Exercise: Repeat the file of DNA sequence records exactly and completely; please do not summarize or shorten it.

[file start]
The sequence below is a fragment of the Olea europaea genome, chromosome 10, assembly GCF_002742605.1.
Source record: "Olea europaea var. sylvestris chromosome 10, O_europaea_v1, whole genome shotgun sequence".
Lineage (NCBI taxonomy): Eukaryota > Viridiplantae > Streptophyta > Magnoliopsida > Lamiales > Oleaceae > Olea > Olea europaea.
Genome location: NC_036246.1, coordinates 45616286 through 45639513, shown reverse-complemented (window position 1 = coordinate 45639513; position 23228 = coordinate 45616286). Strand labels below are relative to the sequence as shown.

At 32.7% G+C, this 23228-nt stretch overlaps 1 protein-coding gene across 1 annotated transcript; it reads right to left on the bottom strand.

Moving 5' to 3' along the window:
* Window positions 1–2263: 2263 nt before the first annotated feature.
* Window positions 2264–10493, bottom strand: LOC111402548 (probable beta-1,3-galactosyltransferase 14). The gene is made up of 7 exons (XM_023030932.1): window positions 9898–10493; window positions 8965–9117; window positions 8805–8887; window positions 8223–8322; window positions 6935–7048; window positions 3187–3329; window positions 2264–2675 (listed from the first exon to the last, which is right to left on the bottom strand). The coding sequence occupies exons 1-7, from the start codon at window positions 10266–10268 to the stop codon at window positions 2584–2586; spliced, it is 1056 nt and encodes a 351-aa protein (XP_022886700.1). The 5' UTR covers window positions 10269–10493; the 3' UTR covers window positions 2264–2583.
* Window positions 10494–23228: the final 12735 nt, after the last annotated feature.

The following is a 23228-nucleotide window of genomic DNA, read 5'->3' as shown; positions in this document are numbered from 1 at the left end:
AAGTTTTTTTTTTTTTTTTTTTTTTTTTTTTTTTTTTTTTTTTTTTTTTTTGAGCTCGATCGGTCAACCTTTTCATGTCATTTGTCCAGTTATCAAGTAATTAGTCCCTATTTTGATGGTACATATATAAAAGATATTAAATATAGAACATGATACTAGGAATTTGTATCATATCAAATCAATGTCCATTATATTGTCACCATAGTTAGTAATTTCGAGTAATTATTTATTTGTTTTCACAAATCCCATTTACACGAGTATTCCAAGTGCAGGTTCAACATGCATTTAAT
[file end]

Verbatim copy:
The sequence below is a fragment of the Olea europaea genome, chromosome 10, assembly GCF_002742605.1.
Source record: "Olea europaea var. sylvestris chromosome 10, O_europaea_v1, whole genome shotgun sequence".
Lineage (NCBI taxonomy): Eukaryota > Viridiplantae > Streptophyta > Magnoliopsida > Lamiales > Oleaceae > Olea > Olea europaea.
Genome location: NC_036246.1, coordinates 45616286 through 45639513, shown reverse-complemented (window position 1 = coordinate 45639513; position 23228 = coordinate 45616286). Strand labels below are relative to the sequence as shown.

At 32.7% G+C, this 23228-nt stretch overlaps 1 protein-coding gene across 1 annotated transcript; it reads right to left on the bottom strand.

Moving 5' to 3' along the window:
* Window positions 1–2263: 2263 nt before the first annotated feature.
* Window positions 2264–10493, bottom strand: LOC111402548 (probable beta-1,3-galactosyltransferase 14). The gene is made up of 7 exons (XM_023030932.1): window positions 9898–10493; window positions 8965–9117; window positions 8805–8887; window positions 8223–8322; window positions 6935–7048; window positions 3187–3329; window positions 2264–2675 (listed from the first exon to the last, which is right to left on the bottom strand). The coding sequence occupies exons 1-7, from the start codon at window positions 10266–10268 to the stop codon at window positions 2584–2586; spliced, it is 1056 nt and encodes a 351-aa protein (XP_022886700.1). The 5' UTR covers window positions 10269–10493; the 3' UTR covers window positions 2264–2583.
* Window positions 10494–23228: the final 12735 nt, after the last annotated feature.

The following is a 23228-nucleotide window of genomic DNA, read 5'->3' as shown; positions in this document are numbered from 1 at the left end:
AAGTTTTTTTTTTTTTTTTTTTTTTTTTTTTTTTTTTTTTTTTTTTTTTTTGAGCTCGATCGGTCAACCTTTTCATGTCATTTGTCCAGTTATCAAGTAATTAGTCCCTATTTTGATGGTACATATATAAAAGATATTAAATATAGAACATGATACTAGGAATTTGTATCATATCAAATCAATGTCCATTATATTGTCACCATAGTTAGTAATTTCGAGTAATTATTTATTTGTTTTCACAAATCCCATTTACACGAGTATTCCAAGTGCAGGTTCAACATGCATTTAAT